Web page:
Write-Host "StartingAddress: "  $item.StartingAddress
Write-Host "Status: "  $item.Status
Write-Host "StatusInfo: "  $item.StatusInfo
Write-Host "SupportedSRAM: "  $item.SupportedSRAM
Write-Host "SystemCreationClassName: "  $item.SystemCreationClassName
Write-Host "SystemLevelAddress: "  $item.SystemLevelAddress
Write-Host "SystemName: "  $item.SystemName
Write-Host "WritePolicy: "  $item.WritePolicy
Write-Host
}

Output will be something like this:

AdditionalErrorData:
Associativity:  8
Availability:  3
BlockSize:  1024
CacheType:  5
Caption:  Cache Memory
CreationClassName:  Win32_CacheMemory
CurrentSRAM:  6
Description:  Cache Memory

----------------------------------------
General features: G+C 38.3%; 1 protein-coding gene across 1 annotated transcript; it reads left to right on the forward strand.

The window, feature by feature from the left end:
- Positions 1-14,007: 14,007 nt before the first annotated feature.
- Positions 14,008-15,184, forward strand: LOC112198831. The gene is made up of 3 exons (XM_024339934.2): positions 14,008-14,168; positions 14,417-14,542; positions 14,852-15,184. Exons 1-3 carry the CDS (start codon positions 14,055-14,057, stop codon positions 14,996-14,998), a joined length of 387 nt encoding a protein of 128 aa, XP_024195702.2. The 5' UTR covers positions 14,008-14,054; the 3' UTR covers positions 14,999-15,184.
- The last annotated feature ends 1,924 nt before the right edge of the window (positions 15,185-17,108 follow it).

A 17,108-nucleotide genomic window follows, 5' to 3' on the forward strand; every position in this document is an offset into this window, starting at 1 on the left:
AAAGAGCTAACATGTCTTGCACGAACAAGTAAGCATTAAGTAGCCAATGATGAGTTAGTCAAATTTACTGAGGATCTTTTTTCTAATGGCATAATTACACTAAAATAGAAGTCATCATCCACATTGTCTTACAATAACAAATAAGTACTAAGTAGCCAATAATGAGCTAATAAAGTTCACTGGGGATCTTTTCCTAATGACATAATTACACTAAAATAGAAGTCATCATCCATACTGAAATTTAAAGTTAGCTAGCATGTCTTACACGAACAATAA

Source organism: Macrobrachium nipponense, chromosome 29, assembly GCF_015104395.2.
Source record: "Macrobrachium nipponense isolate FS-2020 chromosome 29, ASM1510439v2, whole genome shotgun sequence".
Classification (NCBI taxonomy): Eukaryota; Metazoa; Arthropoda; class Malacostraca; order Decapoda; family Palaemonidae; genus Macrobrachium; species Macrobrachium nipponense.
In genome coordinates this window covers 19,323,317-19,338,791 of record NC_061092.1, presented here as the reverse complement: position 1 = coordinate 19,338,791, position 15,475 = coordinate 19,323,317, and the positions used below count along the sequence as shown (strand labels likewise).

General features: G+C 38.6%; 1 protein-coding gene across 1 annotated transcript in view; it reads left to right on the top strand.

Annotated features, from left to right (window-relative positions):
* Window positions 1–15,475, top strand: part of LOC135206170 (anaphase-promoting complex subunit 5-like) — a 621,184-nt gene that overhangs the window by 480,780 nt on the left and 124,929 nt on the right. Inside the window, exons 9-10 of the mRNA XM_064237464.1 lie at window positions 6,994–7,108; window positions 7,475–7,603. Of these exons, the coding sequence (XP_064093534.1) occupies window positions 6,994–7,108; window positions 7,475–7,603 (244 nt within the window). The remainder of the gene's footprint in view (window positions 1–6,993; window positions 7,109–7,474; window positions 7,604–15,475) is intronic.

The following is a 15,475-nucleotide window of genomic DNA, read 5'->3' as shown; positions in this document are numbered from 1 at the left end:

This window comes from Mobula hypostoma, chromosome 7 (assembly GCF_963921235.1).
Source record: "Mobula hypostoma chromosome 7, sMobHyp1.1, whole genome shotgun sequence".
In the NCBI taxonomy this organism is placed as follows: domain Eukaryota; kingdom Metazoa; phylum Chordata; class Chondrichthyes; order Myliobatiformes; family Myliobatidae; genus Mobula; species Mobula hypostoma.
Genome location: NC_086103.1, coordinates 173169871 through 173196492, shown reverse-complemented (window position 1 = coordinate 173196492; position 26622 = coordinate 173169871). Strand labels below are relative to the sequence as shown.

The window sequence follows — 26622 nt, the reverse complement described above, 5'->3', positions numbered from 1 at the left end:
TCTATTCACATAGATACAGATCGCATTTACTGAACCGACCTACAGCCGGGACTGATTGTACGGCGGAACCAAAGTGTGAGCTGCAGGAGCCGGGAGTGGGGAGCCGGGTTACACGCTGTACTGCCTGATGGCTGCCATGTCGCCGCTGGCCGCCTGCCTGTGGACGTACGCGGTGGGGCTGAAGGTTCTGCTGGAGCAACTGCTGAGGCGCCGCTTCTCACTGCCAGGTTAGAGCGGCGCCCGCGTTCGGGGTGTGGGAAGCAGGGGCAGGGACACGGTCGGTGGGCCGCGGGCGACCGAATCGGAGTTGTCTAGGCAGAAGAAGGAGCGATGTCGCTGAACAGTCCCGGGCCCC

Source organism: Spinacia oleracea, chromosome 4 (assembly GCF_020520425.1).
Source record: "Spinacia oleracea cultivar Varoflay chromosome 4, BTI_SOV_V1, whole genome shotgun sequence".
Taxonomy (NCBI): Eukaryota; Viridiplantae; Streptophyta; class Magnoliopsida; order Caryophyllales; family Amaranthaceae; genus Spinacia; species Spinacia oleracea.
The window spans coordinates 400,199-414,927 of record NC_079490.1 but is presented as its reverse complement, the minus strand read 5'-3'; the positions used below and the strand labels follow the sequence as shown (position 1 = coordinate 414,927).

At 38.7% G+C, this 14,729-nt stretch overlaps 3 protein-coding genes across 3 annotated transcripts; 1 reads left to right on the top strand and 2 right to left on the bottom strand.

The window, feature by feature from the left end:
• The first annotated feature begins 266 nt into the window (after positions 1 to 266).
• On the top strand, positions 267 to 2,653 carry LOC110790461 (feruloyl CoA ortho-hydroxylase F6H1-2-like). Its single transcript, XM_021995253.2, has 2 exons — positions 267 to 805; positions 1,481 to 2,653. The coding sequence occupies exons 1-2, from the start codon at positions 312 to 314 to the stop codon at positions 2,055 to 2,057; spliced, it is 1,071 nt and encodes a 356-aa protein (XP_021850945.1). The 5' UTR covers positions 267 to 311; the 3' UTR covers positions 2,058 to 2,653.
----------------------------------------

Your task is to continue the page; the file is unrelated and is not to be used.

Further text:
DeviceID:  Cache Memory 0
ErrorCorrectType:  5
InstalledSize:  8192
Level:  5
Location:  0
MaxCacheSize:  8192
Name:  Cache Memory
NumberOfBlocks:  8192
Purpose:  Unknown
Status:  OK
StatusInfo:  3
SupportedSRAM:  6
SystemCreationClassName:  Win32_ComputerSystem
SystemName:  ALAN-HP
WritePolicy:  3

 

References

What every programmer should know about memory
Mysteries of Memory Part 1
Mysteries of Memory Part 2
Welcome to the Jungle
Windows Data Alignment on IPF, x86, and x64

One comment

Leave a Reply

Fill in your details below or click an icon to log in:

WordPress.com Logo

You are commenting using your WordPress.com account. Log Out / Change )

Twitter picture

You are commenting using your Twitter account. Log Out / Change )

Facebook photo

You are commenting using your Facebook account. Log Out / Change )

Google+ photo

You are commenting using your Google+ account. Log Out / Change )

Connecting to %s

%d bloggers like this: